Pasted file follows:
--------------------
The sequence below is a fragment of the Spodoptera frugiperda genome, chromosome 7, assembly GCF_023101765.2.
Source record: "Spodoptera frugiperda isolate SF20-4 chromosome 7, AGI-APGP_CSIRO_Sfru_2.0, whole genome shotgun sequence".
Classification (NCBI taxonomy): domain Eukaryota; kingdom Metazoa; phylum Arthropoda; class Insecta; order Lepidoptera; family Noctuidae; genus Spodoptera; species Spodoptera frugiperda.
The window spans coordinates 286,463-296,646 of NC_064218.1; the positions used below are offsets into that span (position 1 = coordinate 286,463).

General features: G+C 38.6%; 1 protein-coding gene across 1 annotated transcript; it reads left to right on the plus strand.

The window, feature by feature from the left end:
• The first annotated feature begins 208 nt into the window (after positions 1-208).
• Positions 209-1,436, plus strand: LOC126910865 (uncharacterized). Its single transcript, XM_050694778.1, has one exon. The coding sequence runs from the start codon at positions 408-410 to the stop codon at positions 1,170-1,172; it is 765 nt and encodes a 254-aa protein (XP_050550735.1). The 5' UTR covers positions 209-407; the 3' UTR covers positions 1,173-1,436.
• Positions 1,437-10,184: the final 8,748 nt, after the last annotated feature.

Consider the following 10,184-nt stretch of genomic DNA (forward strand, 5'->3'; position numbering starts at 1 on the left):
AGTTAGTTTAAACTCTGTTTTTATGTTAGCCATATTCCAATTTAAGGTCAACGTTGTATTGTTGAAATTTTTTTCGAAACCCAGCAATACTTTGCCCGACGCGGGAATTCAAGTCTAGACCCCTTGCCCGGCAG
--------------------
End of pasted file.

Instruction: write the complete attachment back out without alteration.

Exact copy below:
The sequence below is a fragment of the Spodoptera frugiperda genome, chromosome 7, assembly GCF_023101765.2.
Source record: "Spodoptera frugiperda isolate SF20-4 chromosome 7, AGI-APGP_CSIRO_Sfru_2.0, whole genome shotgun sequence".
Classification (NCBI taxonomy): domain Eukaryota; kingdom Metazoa; phylum Arthropoda; class Insecta; order Lepidoptera; family Noctuidae; genus Spodoptera; species Spodoptera frugiperda.
The window spans coordinates 286,463-296,646 of NC_064218.1; the positions used below are offsets into that span (position 1 = coordinate 286,463).

General features: G+C 38.6%; 1 protein-coding gene across 1 annotated transcript; it reads left to right on the plus strand.

The window, feature by feature from the left end:
• The first annotated feature begins 208 nt into the window (after positions 1-208).
• Positions 209-1,436, plus strand: LOC126910865 (uncharacterized). Its single transcript, XM_050694778.1, has one exon. The coding sequence runs from the start codon at positions 408-410 to the stop codon at positions 1,170-1,172; it is 765 nt and encodes a 254-aa protein (XP_050550735.1). The 5' UTR covers positions 209-407; the 3' UTR covers positions 1,173-1,436.
• Positions 1,437-10,184: the final 8,748 nt, after the last annotated feature.

Consider the following 10,184-nt stretch of genomic DNA (forward strand, 5'->3'; position numbering starts at 1 on the left):
AGTTAGTTTAAACTCTGTTTTTATGTTAGCCATATTCCAATTTAAGGTCAACGTTGTATTGTTGAAATTTTTTTCGAAACCCAGCAATACTTTGCCCGACGCGGGAATTCAAGTCTAGACCCCTTGCCCGGCAG